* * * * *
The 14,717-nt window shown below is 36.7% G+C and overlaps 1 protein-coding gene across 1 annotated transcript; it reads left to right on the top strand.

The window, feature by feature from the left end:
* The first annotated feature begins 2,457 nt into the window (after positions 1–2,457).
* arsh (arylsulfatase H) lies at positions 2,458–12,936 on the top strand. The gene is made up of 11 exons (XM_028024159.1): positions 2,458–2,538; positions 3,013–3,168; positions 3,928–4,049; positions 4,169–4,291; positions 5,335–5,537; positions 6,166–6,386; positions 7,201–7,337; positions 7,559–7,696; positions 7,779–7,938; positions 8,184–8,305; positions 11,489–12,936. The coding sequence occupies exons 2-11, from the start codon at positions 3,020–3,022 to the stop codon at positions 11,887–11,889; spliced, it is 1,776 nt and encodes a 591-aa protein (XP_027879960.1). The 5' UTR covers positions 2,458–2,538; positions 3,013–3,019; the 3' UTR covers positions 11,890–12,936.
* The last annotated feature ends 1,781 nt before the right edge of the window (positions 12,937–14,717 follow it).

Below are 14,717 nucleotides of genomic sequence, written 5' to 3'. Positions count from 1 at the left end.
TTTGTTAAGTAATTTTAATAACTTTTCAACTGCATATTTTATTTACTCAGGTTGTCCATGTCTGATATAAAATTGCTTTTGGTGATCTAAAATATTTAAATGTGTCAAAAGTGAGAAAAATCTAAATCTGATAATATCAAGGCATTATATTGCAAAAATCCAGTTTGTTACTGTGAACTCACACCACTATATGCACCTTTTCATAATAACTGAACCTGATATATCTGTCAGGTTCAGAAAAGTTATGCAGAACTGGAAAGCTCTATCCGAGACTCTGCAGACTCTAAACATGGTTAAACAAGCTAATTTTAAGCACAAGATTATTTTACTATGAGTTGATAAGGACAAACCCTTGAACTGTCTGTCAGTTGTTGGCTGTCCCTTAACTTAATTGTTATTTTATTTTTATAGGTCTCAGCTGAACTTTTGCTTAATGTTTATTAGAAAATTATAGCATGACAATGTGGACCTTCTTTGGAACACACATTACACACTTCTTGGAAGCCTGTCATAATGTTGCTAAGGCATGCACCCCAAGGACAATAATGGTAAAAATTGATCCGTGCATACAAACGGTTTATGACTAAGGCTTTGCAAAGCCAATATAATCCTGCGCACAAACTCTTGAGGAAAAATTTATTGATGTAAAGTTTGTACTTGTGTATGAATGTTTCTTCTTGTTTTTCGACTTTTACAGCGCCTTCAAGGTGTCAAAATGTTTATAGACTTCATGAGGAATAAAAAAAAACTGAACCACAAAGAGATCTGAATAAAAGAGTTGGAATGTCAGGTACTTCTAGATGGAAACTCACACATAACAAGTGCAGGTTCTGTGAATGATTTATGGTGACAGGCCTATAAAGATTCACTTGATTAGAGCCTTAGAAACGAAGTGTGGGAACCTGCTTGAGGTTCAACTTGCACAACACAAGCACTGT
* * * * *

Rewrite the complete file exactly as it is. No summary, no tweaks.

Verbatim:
The 14,717-nt window shown below is 36.7% G+C and overlaps 1 protein-coding gene across 1 annotated transcript; it reads left to right on the top strand.

The window, feature by feature from the left end:
* The first annotated feature begins 2,457 nt into the window (after positions 1–2,457).
* arsh (arylsulfatase H) lies at positions 2,458–12,936 on the top strand. The gene is made up of 11 exons (XM_028024159.1): positions 2,458–2,538; positions 3,013–3,168; positions 3,928–4,049; positions 4,169–4,291; positions 5,335–5,537; positions 6,166–6,386; positions 7,201–7,337; positions 7,559–7,696; positions 7,779–7,938; positions 8,184–8,305; positions 11,489–12,936. The coding sequence occupies exons 2-11, from the start codon at positions 3,020–3,022 to the stop codon at positions 11,887–11,889; spliced, it is 1,776 nt and encodes a 591-aa protein (XP_027879960.1). The 5' UTR covers positions 2,458–2,538; positions 3,013–3,019; the 3' UTR covers positions 11,890–12,936.
* The last annotated feature ends 1,781 nt before the right edge of the window (positions 12,937–14,717 follow it).

Below are 14,717 nucleotides of genomic sequence, written 5' to 3'. Positions count from 1 at the left end.
TTTGTTAAGTAATTTTAATAACTTTTCAACTGCATATTTTATTTACTCAGGTTGTCCATGTCTGATATAAAATTGCTTTTGGTGATCTAAAATATTTAAATGTGTCAAAAGTGAGAAAAATCTAAATCTGATAATATCAAGGCATTATATTGCAAAAATCCAGTTTGTTACTGTGAACTCACACCACTATATGCACCTTTTCATAATAACTGAACCTGATATATCTGTCAGGTTCAGAAAAGTTATGCAGAACTGGAAAGCTCTATCCGAGACTCTGCAGACTCTAAACATGGTTAAACAAGCTAATTTTAAGCACAAGATTATTTTACTATGAGTTGATAAGGACAAACCCTTGAACTGTCTGTCAGTTGTTGGCTGTCCCTTAACTTAATTGTTATTTTATTTTTATAGGTCTCAGCTGAACTTTTGCTTAATGTTTATTAGAAAATTATAGCATGACAATGTGGACCTTCTTTGGAACACACATTACACACTTCTTGGAAGCCTGTCATAATGTTGCTAAGGCATGCACCCCAAGGACAATAATGGTAAAAATTGATCCGTGCATACAAACGGTTTATGACTAAGGCTTTGCAAAGCCAATATAATCCTGCGCACAAACTCTTGAGGAAAAATTTATTGATGTAAAGTTTGTACTTGTGTATGAATGTTTCTTCTTGTTTTTCGACTTTTACAGCGCCTTCAAGGTGTCAAAATGTTTATAGACTTCATGAGGAATAAAAAAAAACTGAACCACAAAGAGATCTGAATAAAAGAGTTGGAATGTCAGGTACTTCTAGATGGAAACTCACACATAACAAGTGCAGGTTCTGTGAATGATTTATGGTGACAGGCCTATAAAGATTCACTTGATTAGAGCCTTAGAAACGAAGTGTGGGAACCTGCTTGAGGTTCAACTTGCACAACACAAGCACTGT